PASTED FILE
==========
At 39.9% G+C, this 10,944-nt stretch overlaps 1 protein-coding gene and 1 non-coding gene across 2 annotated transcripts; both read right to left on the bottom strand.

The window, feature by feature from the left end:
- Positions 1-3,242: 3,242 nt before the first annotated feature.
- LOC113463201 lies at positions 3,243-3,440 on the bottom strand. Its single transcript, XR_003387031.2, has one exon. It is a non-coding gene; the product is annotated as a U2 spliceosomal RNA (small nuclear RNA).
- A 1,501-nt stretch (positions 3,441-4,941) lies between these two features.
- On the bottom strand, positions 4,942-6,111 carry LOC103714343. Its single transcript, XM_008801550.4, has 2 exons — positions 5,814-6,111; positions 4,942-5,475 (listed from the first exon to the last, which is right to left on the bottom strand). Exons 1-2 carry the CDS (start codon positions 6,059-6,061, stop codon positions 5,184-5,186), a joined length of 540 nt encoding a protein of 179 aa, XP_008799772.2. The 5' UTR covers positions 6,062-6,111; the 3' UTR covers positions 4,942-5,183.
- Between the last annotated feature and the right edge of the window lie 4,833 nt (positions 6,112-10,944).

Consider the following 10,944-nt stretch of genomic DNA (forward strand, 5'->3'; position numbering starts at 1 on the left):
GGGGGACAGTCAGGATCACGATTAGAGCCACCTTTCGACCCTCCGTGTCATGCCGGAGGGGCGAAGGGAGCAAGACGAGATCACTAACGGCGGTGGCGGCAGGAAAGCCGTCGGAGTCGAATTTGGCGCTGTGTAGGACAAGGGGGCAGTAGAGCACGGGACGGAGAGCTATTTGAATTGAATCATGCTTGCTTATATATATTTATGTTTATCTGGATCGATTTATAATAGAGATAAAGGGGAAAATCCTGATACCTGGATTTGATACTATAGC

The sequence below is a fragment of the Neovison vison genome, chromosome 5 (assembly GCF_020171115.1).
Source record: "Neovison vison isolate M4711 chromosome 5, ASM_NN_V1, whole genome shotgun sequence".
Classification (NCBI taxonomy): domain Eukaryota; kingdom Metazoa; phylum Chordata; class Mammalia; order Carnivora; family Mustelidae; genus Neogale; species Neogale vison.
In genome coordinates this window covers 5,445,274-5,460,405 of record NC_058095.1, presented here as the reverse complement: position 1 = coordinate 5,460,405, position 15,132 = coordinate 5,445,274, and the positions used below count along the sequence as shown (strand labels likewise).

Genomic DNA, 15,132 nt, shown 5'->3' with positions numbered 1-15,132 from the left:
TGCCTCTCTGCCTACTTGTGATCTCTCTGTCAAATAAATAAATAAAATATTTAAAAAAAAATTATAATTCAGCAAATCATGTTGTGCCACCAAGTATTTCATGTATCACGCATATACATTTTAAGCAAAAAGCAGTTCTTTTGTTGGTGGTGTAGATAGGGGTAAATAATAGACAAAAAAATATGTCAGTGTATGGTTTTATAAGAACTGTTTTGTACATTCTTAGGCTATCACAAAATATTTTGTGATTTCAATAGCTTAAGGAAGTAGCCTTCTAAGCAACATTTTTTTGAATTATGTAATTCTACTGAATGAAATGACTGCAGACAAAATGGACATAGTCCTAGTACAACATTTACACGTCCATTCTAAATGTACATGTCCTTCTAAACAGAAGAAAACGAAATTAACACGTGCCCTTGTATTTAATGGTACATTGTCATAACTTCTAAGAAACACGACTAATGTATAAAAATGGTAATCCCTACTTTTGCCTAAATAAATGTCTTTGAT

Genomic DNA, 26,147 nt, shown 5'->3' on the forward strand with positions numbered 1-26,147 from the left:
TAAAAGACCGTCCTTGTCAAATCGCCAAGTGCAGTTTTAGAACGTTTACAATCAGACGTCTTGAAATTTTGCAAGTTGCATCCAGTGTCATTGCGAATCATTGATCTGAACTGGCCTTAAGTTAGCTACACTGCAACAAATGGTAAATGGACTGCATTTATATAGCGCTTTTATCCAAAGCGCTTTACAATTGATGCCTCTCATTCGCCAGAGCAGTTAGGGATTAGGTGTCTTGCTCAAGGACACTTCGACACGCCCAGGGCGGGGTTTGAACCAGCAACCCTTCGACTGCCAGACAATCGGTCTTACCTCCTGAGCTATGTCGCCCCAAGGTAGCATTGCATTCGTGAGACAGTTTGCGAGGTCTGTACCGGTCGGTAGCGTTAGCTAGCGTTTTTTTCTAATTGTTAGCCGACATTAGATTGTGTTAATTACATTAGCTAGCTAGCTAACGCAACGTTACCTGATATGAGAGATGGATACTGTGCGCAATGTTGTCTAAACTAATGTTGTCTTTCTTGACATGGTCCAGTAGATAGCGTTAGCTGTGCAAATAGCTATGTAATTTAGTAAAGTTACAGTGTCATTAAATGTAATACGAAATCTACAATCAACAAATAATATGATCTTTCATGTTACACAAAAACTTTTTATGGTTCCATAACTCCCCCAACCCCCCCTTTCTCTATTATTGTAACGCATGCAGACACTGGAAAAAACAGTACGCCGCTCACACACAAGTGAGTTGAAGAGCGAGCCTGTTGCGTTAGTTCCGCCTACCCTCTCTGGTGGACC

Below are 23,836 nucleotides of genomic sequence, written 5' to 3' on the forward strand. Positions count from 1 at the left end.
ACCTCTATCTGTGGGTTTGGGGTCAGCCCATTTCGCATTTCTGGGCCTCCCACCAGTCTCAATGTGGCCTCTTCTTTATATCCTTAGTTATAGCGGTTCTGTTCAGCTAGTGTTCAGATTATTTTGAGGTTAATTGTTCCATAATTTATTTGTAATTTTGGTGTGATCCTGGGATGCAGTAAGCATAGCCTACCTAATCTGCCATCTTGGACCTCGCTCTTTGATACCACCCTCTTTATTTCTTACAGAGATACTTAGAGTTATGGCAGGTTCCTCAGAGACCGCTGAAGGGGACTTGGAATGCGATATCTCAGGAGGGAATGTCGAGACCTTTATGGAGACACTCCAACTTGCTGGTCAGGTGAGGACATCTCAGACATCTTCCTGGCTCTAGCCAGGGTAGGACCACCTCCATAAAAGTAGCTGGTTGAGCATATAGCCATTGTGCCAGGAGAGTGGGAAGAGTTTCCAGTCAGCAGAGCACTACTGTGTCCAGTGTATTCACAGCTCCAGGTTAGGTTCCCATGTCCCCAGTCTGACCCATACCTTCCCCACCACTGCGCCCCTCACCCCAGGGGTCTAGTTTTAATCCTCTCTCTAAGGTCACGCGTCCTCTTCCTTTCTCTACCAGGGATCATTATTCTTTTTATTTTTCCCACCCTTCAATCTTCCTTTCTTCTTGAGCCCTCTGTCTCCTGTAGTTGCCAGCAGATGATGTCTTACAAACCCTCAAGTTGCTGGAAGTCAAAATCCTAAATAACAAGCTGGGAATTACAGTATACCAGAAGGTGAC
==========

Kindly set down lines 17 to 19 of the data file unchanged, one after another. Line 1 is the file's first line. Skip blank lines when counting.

TAAAAGACCGTCCTTGTCAAATCGCCAAGTGCAGTTTTAGAACGTTTACAATCAGACGTCTTGAAATTTTGCAAGTTGCATCCAGTGTCATTGCGAATCATTGATCTGAACTGGCCTTAAGTTAGCTACACTGCAACAAATGGTAAATGGACTGCATTTATATAGCGCTTTTATCCAAAGCGCTTTACAATTGATGCCTCTCATTCGCCAGAGCAGTTAGGGATTAGGTGTCTTGCTCAAGGACACTTCGACACGCCCAGGGCGGGGTTTGAACCAGCAACCCTTCGACTGCCAGACAATCGGTCTTACCTCCTGAGCTATGTCGCCCCAAGGTAGCATTGCATTCGTGAGACAGTTTGCGAGGTCTGTACCGGTCGGTAGCGTTAGCTAGCGTTTTTTTCTAATTGTTAGCCGACATTAGATTGTGTTAATTACATTAGCTAGCTAGCTAACGCAACGTTACCTGATATGAGAGATGGATACTGTGCGCAATGTTGTCTAAACTAATGTTGTCTTTCTTGACATGGTCCAGTAGATAGCGTTAGCTGTGCAAATAGCTATGTAATTTAGTAAAGTTACAGTGTCATTAAATGTAATACGAAATCTACAATCAACAAATAATATGATCTTTCATGTTACACAAAAACTTTTTATGGTTCCATAACTCCCCCAACCCCCCCTTTCTCTATTATTGTAACGCATGCAGACACTGGAAAAAACAGTACGCCGCTCACACACAAGTGAGTTGAAGAGCGAGCCTGTTGCGTTAGTTCCGCCTACCCTCTCTGGTGGACC

Below are 23,836 nucleotides of genomic sequence, written 5' to 3' on the forward strand. Positions count from 1 at the left end.
ACCTCTATCTGTGGGTTTGGGGTCAGCCCATTTCGCATTTCTGGGCCTCCCACCAGTCTCAATGTGGCCTCTTCTTTATATCCTTAGTTATAGCGGTTCTGTTCAGCTAGTGTTCAGATTATTTTGAGGTTAATTGTTCCATAATTTATTTGTAATTTTGGTGTGATCCTGGGATGCAGTAAGCATAGCCTACCTAATCTGCCATCTTGGACCTCGCTCTTTGATACCACCCTCTTTATTTCTTACAGAGATACTTAGAGTTATGGCAGGTTCCTCAGAGACCGCTGAAGGGGACTTGGAATGCGATATCTCAGGAGGGAATGTCGAGACCTTTATGGAGACACTCCAACTTGCTGGTCAGGTGAGGACATCTCAGACATCTTCCTGGCTCTAGCCAGGGTAGGACCACCTCCATAAAAGTAGCTGGTTGAGCATATAGCCATTGTGCCAGGAGAGTGGGAAGAGTTTCCAGTCAGCAGAGCACTACTGTGTCCAGTGTATTCACAGCTCCAGGTTAGGTTCCCATGTCCCCAGTCTGACCCATACCTTCCCCACCACTGCGCCCCTCACCCCAGGGGTCTAGTTTTAATCCTCTCTCTAAGGTCACGCGTCCTCTTCCTTTCTCTACCAGGGATCATTATTCTTTTTATTTTTCCCACCCTTCAATCTTCCTTTCTTCTTGAGCCCTCTGTCTCCTGTAGTTGCCAGCAGATGATGTCTTACAAACCCTCAAGTTGCTGGAAGTCAAAATCCTAAATAACAAGCTGGGAATTACAGTATACCAGAAGGTGAC